Archie Battersbee cannot be moved to hospice to die, High Court rules

UK

Archie Battersbee cannot be moved from hospital to a hospice, the High Court has ruled, denying an application from his family.

His mother, Hollie Dance, said she wanted her brain-damaged son to “spend his last moments” together with family privately, but the High Court ruled this was not in Archie’s best interests.

The judge has also refused permission to appeal against her ruling after lawyers for the family requested it.

The family may now pursue a challenge directly with the Court of Appeal, and Mrs Justice Theis granted a stay on the withdrawal of treatment until 2pm on Friday to allow time for an appeal to be lodged.

The family’s lawyers had appealed for the move in a long High Court hearing on Thursday that ran late into the night, the culmination of several legal challenges which had aimed to ensure the boy’s life-sustaining treatment continues.

But medical experts called the risks involved in the transfer “major and unpredictable”, which the judge agreed with.

However, although Archie’s parents recognised the risks in relation to the transfer to the hospice – including Archie potentially dying in transit – they said they were prepared to take them in preference to remaining in the hospital.

More on Archie Battersbee

Archie was described as being in a “difficult and increasingly compromised position”.

“Archie’s best interests must remain at the core of any conclusions reached by this court,” said Justice Theis as she concluded he should remain at the hospital while his treatment is withdrawn.

The opportunity for Archie to die ‘peacefully and privately’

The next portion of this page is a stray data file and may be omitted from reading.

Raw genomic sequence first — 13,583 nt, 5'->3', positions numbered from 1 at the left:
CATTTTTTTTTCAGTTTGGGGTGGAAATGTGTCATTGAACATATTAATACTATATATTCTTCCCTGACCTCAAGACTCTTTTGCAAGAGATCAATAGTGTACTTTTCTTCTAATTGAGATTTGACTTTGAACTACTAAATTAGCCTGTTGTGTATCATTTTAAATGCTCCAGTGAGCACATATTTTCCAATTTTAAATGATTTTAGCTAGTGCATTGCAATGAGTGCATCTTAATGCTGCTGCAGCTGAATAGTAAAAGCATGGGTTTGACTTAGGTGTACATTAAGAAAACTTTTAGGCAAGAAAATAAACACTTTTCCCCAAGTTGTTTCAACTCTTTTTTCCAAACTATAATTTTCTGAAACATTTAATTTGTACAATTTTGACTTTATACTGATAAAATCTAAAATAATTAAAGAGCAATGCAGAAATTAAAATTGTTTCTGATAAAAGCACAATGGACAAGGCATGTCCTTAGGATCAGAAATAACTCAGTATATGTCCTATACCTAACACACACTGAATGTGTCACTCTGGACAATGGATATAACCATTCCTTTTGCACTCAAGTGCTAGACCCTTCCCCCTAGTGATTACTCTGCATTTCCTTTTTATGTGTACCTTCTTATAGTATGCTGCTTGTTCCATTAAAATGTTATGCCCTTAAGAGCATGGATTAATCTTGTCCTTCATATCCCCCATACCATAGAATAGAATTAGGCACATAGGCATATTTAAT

The hospital has agreed a number of arrangements can be made for the family that will “ensure that Archie’s best interest will remain the focus of the final arrangements to enable him peacefully and privately to die in the embrace of the family he loved.”

Archie Battersbee. Pic: Hollie Dance
Image:
Archie Battersbee. Pic: Hollie Dance

Justice Theis concluded: “I return to where I started, recognising the enormity of what lays ahead for Archie’s parents and the family. Their unconditional love and dedication to Archie is a golden thread that runs through this case.

“I hope now Archie can be afforded the opportunity for him to die in peaceful circumstances, with the family who meant so much to him as he clearly does to them.”

Archie, 12, has been in a coma since being found unconscious by his mother at their home in Southend, Essex, in April.

Doctors treating him at the Royal London Hospital in Whitechapel, east London, believe the youngster is brain-stem dead and say continued life support is not in his best interest.

Archie Battersbee. Pic: Hollie Dance
Image:
Archie Battersbee. Pic: Hollie Dance

Barts Health NHS Trust, which runs the hospital, has said that Archie’s condition is too unstable for him to be transferred.

They argued that moving him to a hospice via ambulance “would most likely hasten the premature deterioration the family wish to avoid, even with full intensive care equipment and staff on the journey”.

‘Inhumane’ and a lack of privacy, say family

Ms Dance said before the hearing: “If they refuse permission for us to take him to a hospice and for him to receive palliative oxygen it will simply be inhumane and nothing about Archie’s ‘dignity’.”

She had complained to Times Radio that the family is unable to be in a room together without nurses.

“There’s absolutely no privacy, which is why, again, the courts keep going on about this dignified death – why aren’t we allowed to take our child to a hospice and spend his last moments, his last days together privately?

“Why is the hospital obstructing it?”

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‘I promised Archie I’d fight’

A High Court order made in July requires that Archie remains at the Royal London Hospital while his treatment is withdrawn.

A family spokesperson said a hospice has agreed to take him.

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